The Pen F has another small advantage over the OM-Ds in that its lowest ISO value is 80 rather than 100. These sensitivities are available in both Raw and JPG format on all three cameras.
Autofocus and Performance
The three models have an identical contrast detection autofocus system with 81 area multi AF points. You have the option of: All target, Group target (9‑areas), Single target (normal), and Single target (small).
- Pen F: 10fps in S-AF, 5fps in C-AF
- E-M5 II: 10fps in S-AF, 5fps in C-AF
- E-M10 II: 8.5fps in S-AF, 4fps in C-AF
A main difference lies in their sequential shooting capabilities. While the Pen F and E-M5 II can shoot 10fps in S-AF mode up to 16 Raw frames and 5fps in C-AF, the E-M10 II is limited to 8.5fps for up to 22 Raw frames and 4fps. In other words, the Pen F and E-M5 II are faster but the E-M10 II has a better buffer.
- Pen F: 60s – 1/8000s, up to 1/16000 with silent shutter, 1/320s with first curtain shutter
- E-M5 II: 60s – 1/8000s, up to 1/16000 with silent shutter, 1/320s with first curtain shutter
- E-M10 II: 60s – 1/4000s, up to 1/16000 with silent shutter, 1/320s with first curtain shutter
The fastest mechanical shutter speed of the Pen F and E-M5 II is also higher than that of the E-M10 II (1/8000s vs 1/4000s), but the fastest shutter speed in silent and first curtain modes is the same.
According to the official specifications, the Pen F has the “shortest release time lag between pressing the shutter release button and the actual shot,” making it faster than both OM-D models. The AF spot metering can also be linked to the AF point on the Pen.
Another important feature to mention is the in-body 5-axis stabilisation, which can be found on all three models and works for both stills and video. The main difference is that the 5-axis stabilisation of the E-M10 II only works up to 4EV stops while that of the Pen F and E-M5 II works up to 5EV stops.
Finally, all three models have Face and Eye detect AF, which means that the camera can recognise and automatically focus on the face or eye of a person.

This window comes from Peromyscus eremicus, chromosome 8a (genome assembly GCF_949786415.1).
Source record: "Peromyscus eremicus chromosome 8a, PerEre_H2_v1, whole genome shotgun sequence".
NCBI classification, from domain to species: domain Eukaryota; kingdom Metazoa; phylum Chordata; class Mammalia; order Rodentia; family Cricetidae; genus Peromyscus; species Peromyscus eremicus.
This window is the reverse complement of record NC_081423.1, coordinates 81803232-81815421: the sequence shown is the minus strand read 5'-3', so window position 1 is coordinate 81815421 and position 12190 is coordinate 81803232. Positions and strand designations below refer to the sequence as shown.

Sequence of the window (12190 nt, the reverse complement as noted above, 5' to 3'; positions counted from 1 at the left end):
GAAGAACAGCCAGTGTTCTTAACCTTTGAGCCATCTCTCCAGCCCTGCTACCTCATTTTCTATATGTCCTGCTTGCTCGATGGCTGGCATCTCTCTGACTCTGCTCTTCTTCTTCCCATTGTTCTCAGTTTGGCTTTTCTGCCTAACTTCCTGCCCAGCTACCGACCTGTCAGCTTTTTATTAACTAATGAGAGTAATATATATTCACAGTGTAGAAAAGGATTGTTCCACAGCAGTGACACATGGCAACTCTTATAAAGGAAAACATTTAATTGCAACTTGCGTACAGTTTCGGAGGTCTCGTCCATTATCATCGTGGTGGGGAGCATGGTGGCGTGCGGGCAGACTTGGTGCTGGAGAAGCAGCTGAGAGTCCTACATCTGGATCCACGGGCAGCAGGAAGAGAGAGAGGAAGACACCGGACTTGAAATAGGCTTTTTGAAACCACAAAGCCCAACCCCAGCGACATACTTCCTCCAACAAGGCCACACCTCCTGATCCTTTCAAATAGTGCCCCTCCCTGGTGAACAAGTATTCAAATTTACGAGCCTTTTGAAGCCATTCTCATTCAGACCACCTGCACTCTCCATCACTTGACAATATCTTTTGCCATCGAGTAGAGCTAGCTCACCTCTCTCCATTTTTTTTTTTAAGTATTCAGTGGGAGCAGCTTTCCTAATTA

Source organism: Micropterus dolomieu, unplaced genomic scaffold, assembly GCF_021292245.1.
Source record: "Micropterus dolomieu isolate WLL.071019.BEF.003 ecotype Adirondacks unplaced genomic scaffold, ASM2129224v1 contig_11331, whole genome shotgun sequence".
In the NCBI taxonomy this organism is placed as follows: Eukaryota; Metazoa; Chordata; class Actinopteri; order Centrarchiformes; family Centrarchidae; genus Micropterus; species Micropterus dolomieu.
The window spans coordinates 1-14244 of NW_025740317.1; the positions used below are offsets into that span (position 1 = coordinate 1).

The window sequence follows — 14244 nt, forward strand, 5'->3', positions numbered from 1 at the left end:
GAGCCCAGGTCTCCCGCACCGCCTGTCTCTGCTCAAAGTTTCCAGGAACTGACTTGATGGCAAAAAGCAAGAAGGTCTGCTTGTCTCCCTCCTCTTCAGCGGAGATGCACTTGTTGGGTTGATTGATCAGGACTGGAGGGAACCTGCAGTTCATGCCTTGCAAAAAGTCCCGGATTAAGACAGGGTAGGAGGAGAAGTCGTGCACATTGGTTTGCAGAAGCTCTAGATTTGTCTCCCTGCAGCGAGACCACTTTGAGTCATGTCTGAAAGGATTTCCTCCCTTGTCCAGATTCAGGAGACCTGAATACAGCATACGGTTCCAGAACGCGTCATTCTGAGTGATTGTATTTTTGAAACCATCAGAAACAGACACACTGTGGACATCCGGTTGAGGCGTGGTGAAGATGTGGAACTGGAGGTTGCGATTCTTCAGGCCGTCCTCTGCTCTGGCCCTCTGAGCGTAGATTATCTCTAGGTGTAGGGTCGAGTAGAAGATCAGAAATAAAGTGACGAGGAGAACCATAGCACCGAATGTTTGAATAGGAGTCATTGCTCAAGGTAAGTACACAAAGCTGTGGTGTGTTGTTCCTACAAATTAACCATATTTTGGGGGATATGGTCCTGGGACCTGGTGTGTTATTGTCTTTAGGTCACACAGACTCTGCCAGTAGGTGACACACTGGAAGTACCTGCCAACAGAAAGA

Video and other features
All three cameras offer the possibility to shoot at up to 1060p/60fps with an All-Intra compression option and clean HDMI out. As mentioned above, you can use the 5-axis stabilisation with video (M-IS1 or M-IS2). There is also a 4K Timelapse mode at 15fps.
In terms of video features, the E-M5 II is more advanced than either the Pen F or E-M10 II. With firmware update 2.0, it received features specifically related to movie recording, including Slate tone feature (matches in-camera audio wavelengths with the Olympus LS-100 audio recorder), Flat Picture and Movie Noise Feature modes, and synchronisation of start/stop of movie sound recording when using the linear PCM recorder LS-100. It also has a microphone input.
However, the E-M10 II has a video feature its cousins don’t have, slow motion recording at 120fps.
As for the extra features related to still shooting, you get Focus Bracketing, Live Time, Live Composite, Multi Exposure, Photo Stories, and various Bracketing modes. All three cameras incorporate focus peaking and magnification.
The Pen F and E-M10 II accept Media SDHC / SDXC UHS-I/II compatible cards while the E-M5 II only accepts Media SDHC / SDXC UHS-I compatible cards.
Although the Pen F and E-M5 II use the same BLN-1 battery, the former can take 330 frames on one charge while the latter can only take 310 frames. The E-M10 II uses a different battery (the BLS 50) and can take up to 320 frames.
All three models offer built-in WiFi and compatibility with the free OI.Share 2.6 app.
- Pen F: €1199, £999, $1199 (body only, MSRP on release)
- E-M5 II: €1029, £899, $999 (body only, MSRP on release)
- E-M10 II: €599, £549, $649 (body only, MSRP on release)
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If you’ve read this three-way spec comparison from start to finish, you’ll have come to the same conclusion we have: the Pen F, E-M5 II and E-M10 II are far more similar than they are different.
If you are just as serious about video shooting as you are about still photography, the ideal model is the OM-D E-M5 II because of vari-angle touchscreen and the extra video features it offers. That said, since the basic video specs are the same on the three models, it would not be a mistake to choose the Pen F or E-M10 II for their video capabilities as well.
For still shooters, things get more confusing. Still life photographers will certainly appreciate the High Res modes found on the Pen F and E-M5 II but the E-M10 II comes at a very appealing price, and could be considered better suited to still photography because of the tilting screen.
Then there is the design and the location of the electronic viewfinder. Those who prefer an SLR-like design with the EVF in the centre will certainly prefer one of the two OM-Ds, while rangefinder aficionados will love the look of the Pen F.
In the end, it all comes down to the kind of shooting you enjoy (stills or video), the design that appeals to you the most, and of course, how much you are willing to pay.
You can find all three Olympus models at B&H Photo.